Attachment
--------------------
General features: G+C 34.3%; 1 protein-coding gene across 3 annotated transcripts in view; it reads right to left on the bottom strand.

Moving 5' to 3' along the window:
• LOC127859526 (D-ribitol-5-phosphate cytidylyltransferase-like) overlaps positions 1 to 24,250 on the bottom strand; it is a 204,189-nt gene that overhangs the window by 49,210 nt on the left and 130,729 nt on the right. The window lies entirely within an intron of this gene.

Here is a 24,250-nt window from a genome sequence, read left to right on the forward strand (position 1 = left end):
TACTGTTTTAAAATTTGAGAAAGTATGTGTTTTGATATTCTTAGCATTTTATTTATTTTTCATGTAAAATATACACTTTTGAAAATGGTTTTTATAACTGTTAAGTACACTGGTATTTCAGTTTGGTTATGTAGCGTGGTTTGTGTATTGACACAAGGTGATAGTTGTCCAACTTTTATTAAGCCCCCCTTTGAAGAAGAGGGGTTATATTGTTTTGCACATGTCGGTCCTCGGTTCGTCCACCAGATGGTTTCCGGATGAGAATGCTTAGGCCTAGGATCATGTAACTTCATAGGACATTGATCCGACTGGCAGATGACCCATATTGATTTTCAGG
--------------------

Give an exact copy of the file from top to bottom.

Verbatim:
General features: G+C 34.3%; 1 protein-coding gene across 3 annotated transcripts in view; it reads right to left on the bottom strand.

Moving 5' to 3' along the window:
• LOC127859526 (D-ribitol-5-phosphate cytidylyltransferase-like) overlaps positions 1 to 24,250 on the bottom strand; it is a 204,189-nt gene that overhangs the window by 49,210 nt on the left and 130,729 nt on the right. The window lies entirely within an intron of this gene.

Here is a 24,250-nt window from a genome sequence, read left to right on the forward strand (position 1 = left end):
TACTGTTTTAAAATTTGAGAAAGTATGTGTTTTGATATTCTTAGCATTTTATTTATTTTTCATGTAAAATATACACTTTTGAAAATGGTTTTTATAACTGTTAAGTACACTGGTATTTCAGTTTGGTTATGTAGCGTGGTTTGTGTATTGACACAAGGTGATAGTTGTCCAACTTTTATTAAGCCCCCCTTTGAAGAAGAGGGGTTATATTGTTTTGCACATGTCGGTCCTCGGTTCGTCCACCAGATGGTTTCCGGATGAGAATGCTTAGGCCTAGGATCATGTAACTTCATAGGACATTGATCCGACTGGCAGATGACCCATATTGATTTTCAGG